Sunday, June 7, 2009

A spunky bureaucrat and an intemperate politician spunky bureaucrat and an intemperate politician

One cannot but appreciate Sanjana Jain, a spirited woman in the revenue and administrative services of the central Indian province of Madhya Pradesh (MP), who stood up to a bully of a politician, a minister to boot. For her straightforward way of functioning she has been penalised with a peremptory transfer.

Until recently, a sub divisional magistrate in Dewas, a district headquarter in the state, Sanjana was deputed as the Returning Officer of Sonkutch constituency for the Madhya Pradesh Assembly elections in November 2008. It was while functioning as such that she was treated crudely by Tukoji Rao Puar, who was then a minister in the MP Government. He barged into her office and tried to browbeat her to cancel the candidature of the adversarial Congress nominee for this constituency. As the officer quite rightly expressed her inability to comply, the minister entered into an argument with her and, in a fit of rege, threw a bunch of papers at her. This was caught on camera and was telecast virtually by all the news channels. At the instance of the Election Commission a report was duly filed with the police and the minister was arrested, though, was bailed out later. The case is still under process.

Apparently, after the elections, the officer reverted to her administrative post and, as ordered by her superiors, happened to be checking out the other day a food-joint in Dewas – a city, currently, prone to cholera and other infectious diseases – when she fell afoul of the same politician who had become post-election a minister again. The food-joint owner was found operating without the necessary permissions and was found to be using illegally fuel meant for domestic consumers. He, however, happened to be a lackey of the minister. Soon, he pulled his influence with the politician, who, true to his earlier form, entered into a lengthy argument with the officer charging her of bias against his party men. As the officer did not succumb to the minister’s pressure, the matter was taken right up to the chief minister.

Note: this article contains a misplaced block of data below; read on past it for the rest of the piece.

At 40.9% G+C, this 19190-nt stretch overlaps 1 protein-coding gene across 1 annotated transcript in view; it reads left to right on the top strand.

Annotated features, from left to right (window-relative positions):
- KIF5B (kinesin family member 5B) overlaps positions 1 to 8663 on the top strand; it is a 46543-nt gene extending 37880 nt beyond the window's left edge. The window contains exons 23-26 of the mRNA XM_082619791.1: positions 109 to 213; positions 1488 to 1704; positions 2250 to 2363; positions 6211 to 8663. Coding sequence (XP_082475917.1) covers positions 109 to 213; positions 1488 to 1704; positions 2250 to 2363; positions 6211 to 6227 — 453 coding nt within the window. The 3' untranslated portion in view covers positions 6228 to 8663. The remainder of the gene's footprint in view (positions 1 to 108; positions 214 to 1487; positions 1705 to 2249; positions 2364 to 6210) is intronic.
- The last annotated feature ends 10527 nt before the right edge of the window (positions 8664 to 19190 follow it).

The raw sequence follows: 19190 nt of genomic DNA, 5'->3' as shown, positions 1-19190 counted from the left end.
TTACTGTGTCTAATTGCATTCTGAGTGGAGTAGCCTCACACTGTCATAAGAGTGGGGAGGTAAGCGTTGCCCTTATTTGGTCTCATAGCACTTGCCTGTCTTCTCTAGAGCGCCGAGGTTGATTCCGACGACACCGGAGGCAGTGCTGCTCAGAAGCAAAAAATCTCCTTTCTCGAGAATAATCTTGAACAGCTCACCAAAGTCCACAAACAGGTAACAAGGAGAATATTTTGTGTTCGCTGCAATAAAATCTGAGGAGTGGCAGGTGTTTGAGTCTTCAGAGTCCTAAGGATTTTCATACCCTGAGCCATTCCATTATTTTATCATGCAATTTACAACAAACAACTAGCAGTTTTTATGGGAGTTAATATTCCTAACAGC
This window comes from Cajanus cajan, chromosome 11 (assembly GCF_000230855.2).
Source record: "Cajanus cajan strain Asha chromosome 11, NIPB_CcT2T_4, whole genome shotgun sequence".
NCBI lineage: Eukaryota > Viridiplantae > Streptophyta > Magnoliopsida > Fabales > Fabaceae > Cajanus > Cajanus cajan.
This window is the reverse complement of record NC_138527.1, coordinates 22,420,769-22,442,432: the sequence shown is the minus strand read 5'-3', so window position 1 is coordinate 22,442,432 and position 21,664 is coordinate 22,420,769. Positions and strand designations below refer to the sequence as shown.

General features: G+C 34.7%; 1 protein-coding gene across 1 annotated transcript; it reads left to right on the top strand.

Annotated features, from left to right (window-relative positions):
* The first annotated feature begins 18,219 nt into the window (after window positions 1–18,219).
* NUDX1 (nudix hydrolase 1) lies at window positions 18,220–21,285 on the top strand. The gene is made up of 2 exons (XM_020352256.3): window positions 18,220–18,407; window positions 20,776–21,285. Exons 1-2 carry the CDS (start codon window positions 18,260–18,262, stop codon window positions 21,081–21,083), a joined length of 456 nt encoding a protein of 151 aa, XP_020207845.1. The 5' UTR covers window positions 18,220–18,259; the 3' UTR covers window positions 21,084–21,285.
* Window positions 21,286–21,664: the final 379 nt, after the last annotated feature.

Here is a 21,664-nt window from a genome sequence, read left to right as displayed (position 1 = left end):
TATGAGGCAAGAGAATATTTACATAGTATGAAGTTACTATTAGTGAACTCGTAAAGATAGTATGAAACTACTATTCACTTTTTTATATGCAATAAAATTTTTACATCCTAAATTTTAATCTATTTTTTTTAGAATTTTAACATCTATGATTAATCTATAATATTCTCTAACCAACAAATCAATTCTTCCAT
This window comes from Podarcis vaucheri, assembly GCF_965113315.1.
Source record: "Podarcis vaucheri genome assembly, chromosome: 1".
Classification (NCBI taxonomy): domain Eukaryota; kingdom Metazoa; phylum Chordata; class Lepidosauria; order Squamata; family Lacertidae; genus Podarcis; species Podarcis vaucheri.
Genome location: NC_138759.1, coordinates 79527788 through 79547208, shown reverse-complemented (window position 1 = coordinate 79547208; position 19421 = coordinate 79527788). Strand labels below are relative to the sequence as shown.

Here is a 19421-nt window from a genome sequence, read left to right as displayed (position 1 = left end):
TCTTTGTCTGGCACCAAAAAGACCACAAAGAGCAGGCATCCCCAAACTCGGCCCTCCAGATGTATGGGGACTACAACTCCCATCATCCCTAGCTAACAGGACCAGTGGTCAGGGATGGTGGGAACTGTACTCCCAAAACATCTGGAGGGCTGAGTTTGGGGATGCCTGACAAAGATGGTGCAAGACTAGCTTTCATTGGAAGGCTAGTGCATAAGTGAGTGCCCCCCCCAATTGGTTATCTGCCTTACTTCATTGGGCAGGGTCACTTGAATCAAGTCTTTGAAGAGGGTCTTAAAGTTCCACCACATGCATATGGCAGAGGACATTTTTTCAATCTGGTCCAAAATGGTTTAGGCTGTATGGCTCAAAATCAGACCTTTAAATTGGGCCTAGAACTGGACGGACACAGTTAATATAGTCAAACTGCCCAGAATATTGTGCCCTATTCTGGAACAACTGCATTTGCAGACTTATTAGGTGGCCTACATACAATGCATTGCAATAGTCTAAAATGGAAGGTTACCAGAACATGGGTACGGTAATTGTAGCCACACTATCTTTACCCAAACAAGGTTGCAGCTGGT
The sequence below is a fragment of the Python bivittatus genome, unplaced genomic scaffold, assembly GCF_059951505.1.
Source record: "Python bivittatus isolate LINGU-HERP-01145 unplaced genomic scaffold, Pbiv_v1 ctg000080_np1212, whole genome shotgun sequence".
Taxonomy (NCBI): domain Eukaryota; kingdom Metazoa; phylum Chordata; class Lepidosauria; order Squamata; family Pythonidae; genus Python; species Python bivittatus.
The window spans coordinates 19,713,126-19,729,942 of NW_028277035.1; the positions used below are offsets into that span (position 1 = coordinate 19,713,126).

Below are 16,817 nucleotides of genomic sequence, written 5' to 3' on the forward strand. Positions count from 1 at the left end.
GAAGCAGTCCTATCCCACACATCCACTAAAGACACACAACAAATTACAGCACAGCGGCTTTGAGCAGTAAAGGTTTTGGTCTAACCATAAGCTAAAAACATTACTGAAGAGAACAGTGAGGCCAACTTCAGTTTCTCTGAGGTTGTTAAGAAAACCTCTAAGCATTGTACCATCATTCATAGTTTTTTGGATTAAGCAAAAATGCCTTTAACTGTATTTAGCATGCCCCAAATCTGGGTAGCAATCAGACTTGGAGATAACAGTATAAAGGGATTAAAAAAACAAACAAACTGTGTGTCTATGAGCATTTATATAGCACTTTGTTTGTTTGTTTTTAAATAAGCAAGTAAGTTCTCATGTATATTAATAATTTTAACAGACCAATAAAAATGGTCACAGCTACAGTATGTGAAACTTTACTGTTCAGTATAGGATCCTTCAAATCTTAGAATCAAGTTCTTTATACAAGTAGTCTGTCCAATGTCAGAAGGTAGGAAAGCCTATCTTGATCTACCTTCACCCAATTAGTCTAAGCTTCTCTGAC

That the lady took on this politician even after the earlier unpleasant incident during the elections speaks volumes about her guts, courage of conviction and commitment to her duties. Very few of her colleagues, why, very few of her senior colleagues even in the superior Indian Administrative Service, have displayed such courage. As expected by her and her colleagues, she was peremptorily transferred by the state administration under pressure from the political executive and posted at the Academy of Administration in the Capital. That is neither here nor there. She has made her point and, hopefully, created a benchmark for official conduct, which many of her junior and senior colleagues might like to strive to work up to.